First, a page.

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Parents face soaring living costs

Parents face soaring living costs

Category: Money

Updated: 05/07/2011
First Published: 05/07/2011

MONEYFACTS ARCHIVE
This article was correct at the time of publication. It is now over 6 months old so the content may be out of date.

Some families face a hike in living costs of almost a quarter this year, a report has warned.

The Joseph Rowntree Foundation (JRF) has found that parents with two children must each bring in at least £18,400 to provide an acceptable standard of living.

A number of factors, including cuts and freezes on benefits for childcare, have increased the amount parents must pull in each year.

It means that parents face having to increase their earnings by a quarter (24%) to cover a minimum budget.

"The cut in childcare support was particularly important. It means, for example, that someone with two children paying £200 weekly in childcare may have to contribute £60 rather than £40 to these costs – a 50% increase," said the report.

"Making up the shortfall would require an extra £1,000 a year in disposable income.

"To generate this would require additional gross earnings of about £3,700, with £1,200 then deducted in tax and National Insurance contributions and a reduction of £1,500 in tax credits.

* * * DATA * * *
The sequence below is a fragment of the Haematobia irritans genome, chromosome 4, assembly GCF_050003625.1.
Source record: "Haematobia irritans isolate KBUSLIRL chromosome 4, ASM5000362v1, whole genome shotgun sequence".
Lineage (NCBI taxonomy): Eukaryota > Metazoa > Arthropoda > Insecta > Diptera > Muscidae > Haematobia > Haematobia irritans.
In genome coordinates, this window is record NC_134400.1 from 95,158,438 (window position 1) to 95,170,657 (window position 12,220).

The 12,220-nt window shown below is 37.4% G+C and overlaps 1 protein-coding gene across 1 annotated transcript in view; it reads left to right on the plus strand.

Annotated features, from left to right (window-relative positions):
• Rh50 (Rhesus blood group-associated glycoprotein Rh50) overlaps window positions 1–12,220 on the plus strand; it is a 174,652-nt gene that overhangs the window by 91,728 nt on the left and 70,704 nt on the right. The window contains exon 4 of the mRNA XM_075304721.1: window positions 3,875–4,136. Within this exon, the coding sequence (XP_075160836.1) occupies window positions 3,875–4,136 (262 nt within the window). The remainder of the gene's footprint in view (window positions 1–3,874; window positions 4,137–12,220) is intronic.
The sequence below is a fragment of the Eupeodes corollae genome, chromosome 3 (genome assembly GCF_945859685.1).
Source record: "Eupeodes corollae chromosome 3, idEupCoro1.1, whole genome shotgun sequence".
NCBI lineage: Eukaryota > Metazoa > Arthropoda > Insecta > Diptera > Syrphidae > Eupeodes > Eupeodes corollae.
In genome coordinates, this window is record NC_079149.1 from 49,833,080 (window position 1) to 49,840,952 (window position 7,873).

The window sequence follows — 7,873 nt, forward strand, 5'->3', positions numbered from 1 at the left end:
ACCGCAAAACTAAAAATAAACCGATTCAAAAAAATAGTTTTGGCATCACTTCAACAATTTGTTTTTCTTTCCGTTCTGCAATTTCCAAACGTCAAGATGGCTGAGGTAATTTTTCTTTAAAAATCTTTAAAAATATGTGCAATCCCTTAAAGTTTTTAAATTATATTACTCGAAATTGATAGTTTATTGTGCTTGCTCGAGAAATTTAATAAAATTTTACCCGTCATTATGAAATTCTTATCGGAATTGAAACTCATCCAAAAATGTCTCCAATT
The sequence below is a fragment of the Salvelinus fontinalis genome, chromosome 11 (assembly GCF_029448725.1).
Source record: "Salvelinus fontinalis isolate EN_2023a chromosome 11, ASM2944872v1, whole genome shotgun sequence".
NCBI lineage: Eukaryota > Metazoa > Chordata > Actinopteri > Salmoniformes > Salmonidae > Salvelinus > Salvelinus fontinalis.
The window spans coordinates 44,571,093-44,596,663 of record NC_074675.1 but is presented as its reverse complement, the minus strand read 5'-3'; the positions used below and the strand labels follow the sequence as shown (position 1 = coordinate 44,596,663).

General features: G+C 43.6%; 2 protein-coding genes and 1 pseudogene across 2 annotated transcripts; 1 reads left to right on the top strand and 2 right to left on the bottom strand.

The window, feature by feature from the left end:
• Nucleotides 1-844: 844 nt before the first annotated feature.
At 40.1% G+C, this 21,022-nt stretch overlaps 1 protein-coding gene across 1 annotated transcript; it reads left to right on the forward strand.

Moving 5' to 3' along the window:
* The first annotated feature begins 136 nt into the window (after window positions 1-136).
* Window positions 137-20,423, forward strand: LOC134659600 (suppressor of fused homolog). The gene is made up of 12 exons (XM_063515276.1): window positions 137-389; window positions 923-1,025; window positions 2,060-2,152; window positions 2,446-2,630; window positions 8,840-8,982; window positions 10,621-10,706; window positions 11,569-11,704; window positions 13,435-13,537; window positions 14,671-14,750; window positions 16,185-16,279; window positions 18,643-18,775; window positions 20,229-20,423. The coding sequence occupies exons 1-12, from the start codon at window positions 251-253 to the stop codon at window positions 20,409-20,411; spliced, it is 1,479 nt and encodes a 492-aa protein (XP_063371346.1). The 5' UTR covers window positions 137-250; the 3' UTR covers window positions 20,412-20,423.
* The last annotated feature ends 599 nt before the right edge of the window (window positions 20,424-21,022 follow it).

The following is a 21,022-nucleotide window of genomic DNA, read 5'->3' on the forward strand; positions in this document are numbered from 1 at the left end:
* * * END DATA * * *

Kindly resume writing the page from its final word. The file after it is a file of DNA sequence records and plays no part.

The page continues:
"This helps to explain why a couple with two children, both parents working full time, would need to earn 24% more in 2011 than in 2010 to cover a minimum budget, once childcare costs are taken into account."

A single person needs to earn a pre-tax total of £15,000 to achieve an acceptable standard of living.

A lone parent with one child needs an annual income just shy of £18,250 each year.

Budgets for all groups have been squeezed as a result of rising food and utility prices, high inflation and pay freezes.

The report predicted that the marked rise in costs could put some families off work, increasing the pressure on the state.

"The squeeze in living standards caused by the combination of rising prices and stagnant incomes is hitting people on low incomes hard," said the report.

"This is partly because they face relatively high inflation rates, but also because of policy decisions that have restricted their net incomes.

"In particular, the reduction in support for childcare has made many low-earning families worse off. In the process, it has substantially reduced the incentive to work for relatively low pay for families who need to use childcare in order to do so."

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